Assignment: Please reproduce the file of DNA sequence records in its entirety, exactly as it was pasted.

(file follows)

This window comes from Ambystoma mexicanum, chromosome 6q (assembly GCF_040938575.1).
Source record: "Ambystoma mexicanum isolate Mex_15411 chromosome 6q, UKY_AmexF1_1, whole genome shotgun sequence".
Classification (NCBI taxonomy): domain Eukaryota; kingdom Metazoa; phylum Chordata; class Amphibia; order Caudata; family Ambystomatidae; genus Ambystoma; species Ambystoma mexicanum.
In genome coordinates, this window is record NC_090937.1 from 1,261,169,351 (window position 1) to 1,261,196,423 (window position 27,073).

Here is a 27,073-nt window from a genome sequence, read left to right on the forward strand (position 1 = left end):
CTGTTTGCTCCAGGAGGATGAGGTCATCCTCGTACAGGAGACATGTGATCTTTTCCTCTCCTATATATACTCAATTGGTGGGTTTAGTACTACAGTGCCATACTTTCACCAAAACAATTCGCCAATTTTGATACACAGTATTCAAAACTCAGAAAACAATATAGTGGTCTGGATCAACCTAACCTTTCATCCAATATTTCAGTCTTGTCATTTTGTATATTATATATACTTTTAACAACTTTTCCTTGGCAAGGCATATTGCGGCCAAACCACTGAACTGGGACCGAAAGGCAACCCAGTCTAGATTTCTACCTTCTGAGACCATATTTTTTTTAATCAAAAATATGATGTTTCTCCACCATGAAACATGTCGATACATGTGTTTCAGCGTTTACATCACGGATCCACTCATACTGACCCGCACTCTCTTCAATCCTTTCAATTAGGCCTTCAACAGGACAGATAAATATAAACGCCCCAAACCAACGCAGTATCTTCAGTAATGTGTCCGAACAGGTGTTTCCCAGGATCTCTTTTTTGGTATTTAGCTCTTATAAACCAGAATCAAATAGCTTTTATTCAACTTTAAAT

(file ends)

This window comes from Ambystoma mexicanum, chromosome 6q (assembly GCF_040938575.1).
Source record: "Ambystoma mexicanum isolate Mex_15411 chromosome 6q, UKY_AmexF1_1, whole genome shotgun sequence".
Classification (NCBI taxonomy): domain Eukaryota; kingdom Metazoa; phylum Chordata; class Amphibia; order Caudata; family Ambystomatidae; genus Ambystoma; species Ambystoma mexicanum.
In genome coordinates, this window is record NC_090937.1 from 1,261,169,351 (window position 1) to 1,261,196,423 (window position 27,073).

Here is a 27,073-nt window from a genome sequence, read left to right on the forward strand (position 1 = left end):
CTGTTTGCTCCAGGAGGATGAGGTCATCCTCGTACAGGAGACATGTGATCTTTTCCTCTCCTATATATACTCAATTGGTGGGTTTAGTACTACAGTGCCATACTTTCACCAAAACAATTCGCCAATTTTGATACACAGTATTCAAAACTCAGAAAACAATATAGTGGTCTGGATCAACCTAACCTTTCATCCAATATTTCAGTCTTGTCATTTTGTATATTATATATACTTTTAACAACTTTTCCTTGGCAAGGCATATTGCGGCCAAACCACTGAACTGGGACCGAAAGGCAACCCAGTCTAGATTTCTACCTTCTGAGACCATATTTTTTTTAATCAAAAATATGATGTTTCTCCACCATGAAACATGTCGATACATGTGTTTCAGCGTTTACATCACGGATCCACTCATACTGACCCGCACTCTCTTCAATCCTTTCAATTAGGCCTTCAACAGGACAGATAAATATAAACGCCCCAAACCAACGCAGTATCTTCAGTAATGTGTCCGAACAGGTGTTTCCCAGGATCTCTTTTTTGGTATTTAGCTCTTATAAACCAGAATCAAATAGCTTTTATTCAACTTTAAAT